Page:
Sep/Oct 2018 Current Moscow Time: 00:14:16
19 September 2018


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Thursday, May 05, 2016

A Very Russki Cinco de Mayo

by Alice E.M. Underwood

Okay, so there is no Russian Cinco de Mayo. That is, there’s a May 5, but without the margaritas and mariachi.

2do2go.ru

In Sync with Cinco

1. Russians may not celebrate Cinco de Mayo or its dorkier space sister May 4th ("May the Fourth be with you"), but they’ve got those beat with May Day. This year’s festivities saw some controversy when a group of LGBT activists was arrested and prevented from marching in the St. Petersburg parade – though Neo-Nazis with a sign declaring “For the Unity of Slavs and the White Race!” marched without interruption.

2. Eternal flames can burn out: flames painted on cardboard last forever. At least, unless they face water damage, graffiti, or, you know, real flames. But that hasn’t stopped Pereslavskoe, a village near Kaliningrad, from keeping up cartoon flames year-round and firing up the actual monument only on national holidays. Maybe the goofy painting will fire up patriotic officials to extend local gas lines all the way to the monument.

Vitaly Nevar / Novy Kaliningrad

3. Any Russian citizen is now eligible to receive a free hectare of land in the Far East region of Khabarovsk. That land can be used for farming, construction, and business – as long as the new residents don’t mind the almost complete lack of infrastructure. At least they’ll get an unobstructed view of forest as far as the eye can see (unobstructed aside from by other trees, at least).

In Odder News

  • The war on street kiosks continues: this time, shawarma and ice cream are in danger due to poor sanitation. But isn’t it worth it for ice cream?
  • Who says cheese and gymnastics are opposites? (As in, only one gets better with age.) A 40-year-old Uzbek gymnast is getting set for her 7th Olympics. Now that’s getting back on the horse.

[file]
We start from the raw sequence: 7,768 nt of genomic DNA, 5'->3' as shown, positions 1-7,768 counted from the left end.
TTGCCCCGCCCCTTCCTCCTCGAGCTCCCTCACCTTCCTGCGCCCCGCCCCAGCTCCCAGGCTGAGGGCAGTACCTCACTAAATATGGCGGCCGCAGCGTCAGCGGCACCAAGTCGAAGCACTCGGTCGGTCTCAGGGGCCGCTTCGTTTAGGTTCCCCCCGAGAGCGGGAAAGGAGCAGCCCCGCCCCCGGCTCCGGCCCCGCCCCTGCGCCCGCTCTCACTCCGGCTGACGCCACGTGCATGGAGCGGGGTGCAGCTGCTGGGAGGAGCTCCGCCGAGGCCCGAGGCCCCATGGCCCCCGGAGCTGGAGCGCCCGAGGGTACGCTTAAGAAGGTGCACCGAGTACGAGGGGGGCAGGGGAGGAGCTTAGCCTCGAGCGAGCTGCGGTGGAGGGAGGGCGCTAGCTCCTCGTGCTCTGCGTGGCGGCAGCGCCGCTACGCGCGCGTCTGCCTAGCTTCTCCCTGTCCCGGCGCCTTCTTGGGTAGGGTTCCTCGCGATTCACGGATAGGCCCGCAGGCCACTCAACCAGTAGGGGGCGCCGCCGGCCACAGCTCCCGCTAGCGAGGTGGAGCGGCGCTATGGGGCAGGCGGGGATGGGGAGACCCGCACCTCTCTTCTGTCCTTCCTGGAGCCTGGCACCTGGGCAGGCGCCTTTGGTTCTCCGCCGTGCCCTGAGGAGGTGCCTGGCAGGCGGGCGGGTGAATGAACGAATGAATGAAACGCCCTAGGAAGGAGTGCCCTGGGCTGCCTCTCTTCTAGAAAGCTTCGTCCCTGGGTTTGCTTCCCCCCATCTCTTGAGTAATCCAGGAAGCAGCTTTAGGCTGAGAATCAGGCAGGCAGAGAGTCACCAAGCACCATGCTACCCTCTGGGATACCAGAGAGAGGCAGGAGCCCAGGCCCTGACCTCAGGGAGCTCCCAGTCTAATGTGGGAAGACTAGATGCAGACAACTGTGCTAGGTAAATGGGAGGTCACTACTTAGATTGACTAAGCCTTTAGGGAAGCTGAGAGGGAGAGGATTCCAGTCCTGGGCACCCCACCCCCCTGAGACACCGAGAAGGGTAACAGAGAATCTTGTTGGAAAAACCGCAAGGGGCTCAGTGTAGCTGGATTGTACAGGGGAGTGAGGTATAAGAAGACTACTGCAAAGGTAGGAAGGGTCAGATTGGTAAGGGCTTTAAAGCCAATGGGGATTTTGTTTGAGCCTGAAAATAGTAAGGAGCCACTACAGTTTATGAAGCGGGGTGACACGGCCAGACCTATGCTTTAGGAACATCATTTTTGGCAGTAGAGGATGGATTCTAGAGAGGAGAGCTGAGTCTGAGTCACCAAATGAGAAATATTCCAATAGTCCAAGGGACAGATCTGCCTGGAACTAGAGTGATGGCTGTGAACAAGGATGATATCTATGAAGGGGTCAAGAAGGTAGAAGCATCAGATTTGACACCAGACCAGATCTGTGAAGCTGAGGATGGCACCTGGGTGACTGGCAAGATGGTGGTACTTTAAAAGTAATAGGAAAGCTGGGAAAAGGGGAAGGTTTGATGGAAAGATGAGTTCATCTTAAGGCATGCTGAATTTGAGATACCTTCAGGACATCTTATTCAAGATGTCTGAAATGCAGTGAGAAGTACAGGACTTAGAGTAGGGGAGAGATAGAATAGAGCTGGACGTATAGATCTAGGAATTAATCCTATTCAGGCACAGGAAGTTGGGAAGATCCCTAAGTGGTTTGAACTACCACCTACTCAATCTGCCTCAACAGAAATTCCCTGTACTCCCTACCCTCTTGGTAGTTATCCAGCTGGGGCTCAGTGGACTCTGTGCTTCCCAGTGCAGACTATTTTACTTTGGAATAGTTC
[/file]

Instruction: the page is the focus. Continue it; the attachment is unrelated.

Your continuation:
• Tajikistan has banned Russified surnames. If you end in an “-ev,” “-ov,” “-ovich,” or “-ovna” – consider chopping it off. 

Quote of the Week
"Yes, they call me Grandma. But in competition we are all equals."

—Oksana Chusovitina, who is breaking records by competing in her 7th Olympic Games this summer. She first competed for the Soviet Union.

Russian Cultural Literacy

russiapedia.rt

In Mexico, May 5th marks an 1863 victory over the French. In Russia, it’s the day Fyodor Dostoyevsky was arrested for counter-revolutionary activities and sentenced to death in 1849. If not for that sentence (cancelled at the last minute) and his four years in Siberia, we may never have seen the author we know and love today.

Lost Game, but Newfound Pride
Lost Game, but Newfound Pride

What’s out of this world? Russia’s performance in the World Cup, a Russian cargo ship, and showers in Samara!

The Plagues of Russia: the Risen Dead, Bees, and Floods
The Plagues of Russia: the Risen Dead, Bees, and Floods

Shed a tear for our last World Cup TWERF, in which we finally learn about the Romanovs and feel the wrath of nature.

Russians in the Dark, One Way or Another
Russians in the Dark, One Way or Another

It was a busy week in Russia: another round of pension protests, a pilgrimage for the Romanovs, and oh, the devil is working his magic.

A Round of Russian Rescues
A Round of Russian Rescues

Everybody receives a lift, from a stranded hiker, to the planet, to two boys who are actually doing just fine.

Crime Doesn't Pay
Crime Doesn't Pay

This is the crime-filled Russia you’ve always heard about, including a cat smuggling drugs and railroad theft.

The Dog Days of Summer and the Crazy Things They Bring
The Dog Days of Summer and the Crazy Things They Bring

This week gives us a plethora of emotions: shame in Samara, excitement in Tomsk, and a bit of both in Moscow.

Skyfalls, Sinking Feelings, and Smitings
Skyfalls, Sinking Feelings, and Smitings

Falling from a Russian sky near you: airplanes, bags of money, and well-timed lightning bolts!

The Ancient Past, the Near Future, and a Sheepish Present
The Ancient Past, the Near Future, and a Sheepish Present

Time got a little bit wibbly-wobbly and timey-wimey as Russia traveled to the future, to the past, and back to the present (and all in one week)!